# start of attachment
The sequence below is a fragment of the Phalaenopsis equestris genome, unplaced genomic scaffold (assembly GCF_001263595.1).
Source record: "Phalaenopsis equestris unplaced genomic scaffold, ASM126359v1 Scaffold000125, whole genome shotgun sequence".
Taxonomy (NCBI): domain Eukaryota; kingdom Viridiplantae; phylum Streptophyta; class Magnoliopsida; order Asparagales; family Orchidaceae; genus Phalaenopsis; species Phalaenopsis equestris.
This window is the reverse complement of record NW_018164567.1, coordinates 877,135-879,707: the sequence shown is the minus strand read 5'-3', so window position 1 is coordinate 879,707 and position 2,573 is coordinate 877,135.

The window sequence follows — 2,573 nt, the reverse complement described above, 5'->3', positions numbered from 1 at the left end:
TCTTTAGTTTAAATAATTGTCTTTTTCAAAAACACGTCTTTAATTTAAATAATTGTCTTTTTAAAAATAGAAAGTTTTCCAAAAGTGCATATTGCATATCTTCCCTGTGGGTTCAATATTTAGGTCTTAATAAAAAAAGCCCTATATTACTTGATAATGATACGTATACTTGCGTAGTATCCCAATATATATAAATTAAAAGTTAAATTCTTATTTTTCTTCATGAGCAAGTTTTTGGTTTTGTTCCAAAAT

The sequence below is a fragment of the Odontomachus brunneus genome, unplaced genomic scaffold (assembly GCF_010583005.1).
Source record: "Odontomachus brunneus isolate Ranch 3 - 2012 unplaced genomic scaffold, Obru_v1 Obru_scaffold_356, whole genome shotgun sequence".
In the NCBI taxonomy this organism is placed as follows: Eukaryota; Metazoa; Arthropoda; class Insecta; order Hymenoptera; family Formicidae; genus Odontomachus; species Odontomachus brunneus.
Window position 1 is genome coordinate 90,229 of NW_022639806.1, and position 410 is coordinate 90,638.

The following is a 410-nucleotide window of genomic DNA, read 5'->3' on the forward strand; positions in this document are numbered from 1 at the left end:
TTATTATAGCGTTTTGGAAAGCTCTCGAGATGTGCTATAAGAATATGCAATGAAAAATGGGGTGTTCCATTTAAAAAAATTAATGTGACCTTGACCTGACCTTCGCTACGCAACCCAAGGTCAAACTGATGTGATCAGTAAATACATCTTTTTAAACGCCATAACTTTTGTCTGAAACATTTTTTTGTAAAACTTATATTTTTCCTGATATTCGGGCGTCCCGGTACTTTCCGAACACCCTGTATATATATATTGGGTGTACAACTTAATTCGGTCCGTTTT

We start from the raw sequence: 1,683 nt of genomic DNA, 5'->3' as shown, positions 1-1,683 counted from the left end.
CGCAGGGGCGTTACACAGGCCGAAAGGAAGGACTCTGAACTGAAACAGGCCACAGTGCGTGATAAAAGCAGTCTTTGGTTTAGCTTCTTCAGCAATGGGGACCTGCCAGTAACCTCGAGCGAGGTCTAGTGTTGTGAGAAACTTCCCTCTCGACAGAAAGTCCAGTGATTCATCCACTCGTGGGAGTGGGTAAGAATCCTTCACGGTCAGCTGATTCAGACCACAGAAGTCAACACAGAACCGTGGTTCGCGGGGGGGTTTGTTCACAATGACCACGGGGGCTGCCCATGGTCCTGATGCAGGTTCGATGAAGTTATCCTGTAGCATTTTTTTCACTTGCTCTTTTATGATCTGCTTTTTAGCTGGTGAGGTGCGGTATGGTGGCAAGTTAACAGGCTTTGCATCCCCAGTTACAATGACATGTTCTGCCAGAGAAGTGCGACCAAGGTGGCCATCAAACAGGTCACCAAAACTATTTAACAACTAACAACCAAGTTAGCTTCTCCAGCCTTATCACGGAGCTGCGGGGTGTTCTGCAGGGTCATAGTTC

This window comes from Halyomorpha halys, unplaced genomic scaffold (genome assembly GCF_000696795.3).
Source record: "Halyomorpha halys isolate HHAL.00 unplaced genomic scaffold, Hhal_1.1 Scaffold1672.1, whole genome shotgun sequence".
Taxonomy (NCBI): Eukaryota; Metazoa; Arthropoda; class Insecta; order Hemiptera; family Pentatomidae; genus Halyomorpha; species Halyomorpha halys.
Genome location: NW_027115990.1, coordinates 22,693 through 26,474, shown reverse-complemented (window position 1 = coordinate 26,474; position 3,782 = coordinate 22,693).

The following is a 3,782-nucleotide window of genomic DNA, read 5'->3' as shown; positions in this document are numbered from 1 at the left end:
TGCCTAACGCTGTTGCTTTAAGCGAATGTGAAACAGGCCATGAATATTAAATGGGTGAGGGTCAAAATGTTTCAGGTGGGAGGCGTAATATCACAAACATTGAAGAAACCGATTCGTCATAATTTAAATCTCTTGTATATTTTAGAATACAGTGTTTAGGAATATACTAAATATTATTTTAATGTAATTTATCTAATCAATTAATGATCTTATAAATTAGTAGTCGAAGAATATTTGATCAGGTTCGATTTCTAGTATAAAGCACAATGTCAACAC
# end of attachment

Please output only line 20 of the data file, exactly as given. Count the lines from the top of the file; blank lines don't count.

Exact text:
TGCCTAACGCTGTTGCTTTAAGCGAATGTGAAACAGGCCATGAATATTAAATGGGTGAGGGTCAAAATGTTTCAGGTGGGAGGCGTAATATCACAAACATTGAAGAAACCGATTCGTCATAATTTAAATCTCTTGTATATTTTAGAATACAGTGTTTAGGAATATACTAAATATTATTTTAATGTAATTTATCTAATCAATTAATGATCTTATAAATTAGTAGTCGAAGAATATTTGATCAGGTTCGATTTCTAGTATAAAGCACAATGTCAACAC